Microbial symbionts associated with bryophytes of Arctic peatlands and their relevance for the carbon and nitrogen cycle

Microscopic image of bacteria associated with hyaline cells of an Arctic peat moss

Symbioses with the contribution of Prokaryotes, the bacteria and archaea, occur in various habitats including for example hot springs, cold streams, and the intestine. For about 40 years it has been known that bryophytes can live in symbiosis with Cyanobacteria carrying out nitrogen fixation. Only a few years ago, a symbiotic relation between methane oxidizing bacteria and peatland mosses was described. In particular, this association occurs with bryophytes such as Sphagnum and the so called brown mosses which are widely distributed in the pristine and often oligotrophic peatlands of the high northern latitudes. Most likely, methane oxidation bacteria thereby benefit from the release of oxygen as a result of photosynthesis through the moss. In turn, methane oxidizing bacteria utilize oxygen to consume methane; a process which results in the production of CO2 which again is available to the moss for assimilation.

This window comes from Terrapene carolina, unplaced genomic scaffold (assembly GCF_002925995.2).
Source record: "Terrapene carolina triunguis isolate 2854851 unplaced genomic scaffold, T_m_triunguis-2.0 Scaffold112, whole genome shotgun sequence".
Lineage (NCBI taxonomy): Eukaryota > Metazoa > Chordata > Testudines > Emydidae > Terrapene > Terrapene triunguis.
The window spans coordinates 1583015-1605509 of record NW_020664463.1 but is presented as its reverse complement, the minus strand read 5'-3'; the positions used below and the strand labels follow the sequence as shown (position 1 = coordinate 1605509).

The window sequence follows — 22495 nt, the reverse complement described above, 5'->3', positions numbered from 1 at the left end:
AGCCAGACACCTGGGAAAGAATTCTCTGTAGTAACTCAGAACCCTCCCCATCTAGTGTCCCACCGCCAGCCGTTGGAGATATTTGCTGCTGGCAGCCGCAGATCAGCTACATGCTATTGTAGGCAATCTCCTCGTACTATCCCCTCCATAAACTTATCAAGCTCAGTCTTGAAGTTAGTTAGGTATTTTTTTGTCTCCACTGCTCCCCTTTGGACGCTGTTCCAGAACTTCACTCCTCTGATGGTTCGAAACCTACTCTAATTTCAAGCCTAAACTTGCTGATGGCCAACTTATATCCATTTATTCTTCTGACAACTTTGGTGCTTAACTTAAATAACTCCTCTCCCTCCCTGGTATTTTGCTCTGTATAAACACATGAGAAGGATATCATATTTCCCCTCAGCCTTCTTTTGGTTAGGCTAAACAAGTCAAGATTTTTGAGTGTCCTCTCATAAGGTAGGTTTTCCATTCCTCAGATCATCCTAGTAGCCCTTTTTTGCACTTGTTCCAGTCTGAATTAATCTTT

The Helmholtz International Research Group ArcBiont investigates microbial communities associated with Arctic and Subarctic peat mosses from Svalbard, Finnmark, and the Siberian Lena Delta. As a reference, peatlands from northern Germany (TERENO NO sites) will be included. ArcBiont specifically focuses on microbial symbionts of the methane cycle and identifies their biogeography and relevance for the carbon cycle of Arctic peatlands. Based on molecular methods and enzyme activities, the project targets and characterizes functional genes such as pmoA, mcrA, and mmoX. Additionally, the project links the carbon with the nitrogen cycle by uncovering the importance of the microbial symbionts of the methane cycle for the process of nitrogen fixation. This likely is of relevance since many strains of methanotrophic bacteria and methanogenic archaea responsible for the oxidation and production of methane, respectively, are capable of nitrogen fixation. The importance of moss associated microbial communities for the element cycling of Arctic peatlands is of greater relevance given the present climatic changes the Arctic region is facing.

ArcBiont is a cooperation between the GFZ, Section 4.5 Geomicrobiology, and the University of Tromsø, Institute for Arctic and Marine Biology. The project started 1st of October, 2013, and will run for three years.

Dr. Susanne Liebner

Andrea Kiss (PhD student)


Prof. Mette Marianne Svenning, Alexander Tøsdal Tveit, UiT The Arctic University of Norway, Tromsø

Dr. Christian Knoblauch, Institute for Soil Science, University of Hamburg  

Prof. Hans-Wolfgang Hubberten, Alfred Wegener Institute, Helmholtz Centre for Polar and Marine Research, Potsdam



HGF - Helmholtz Association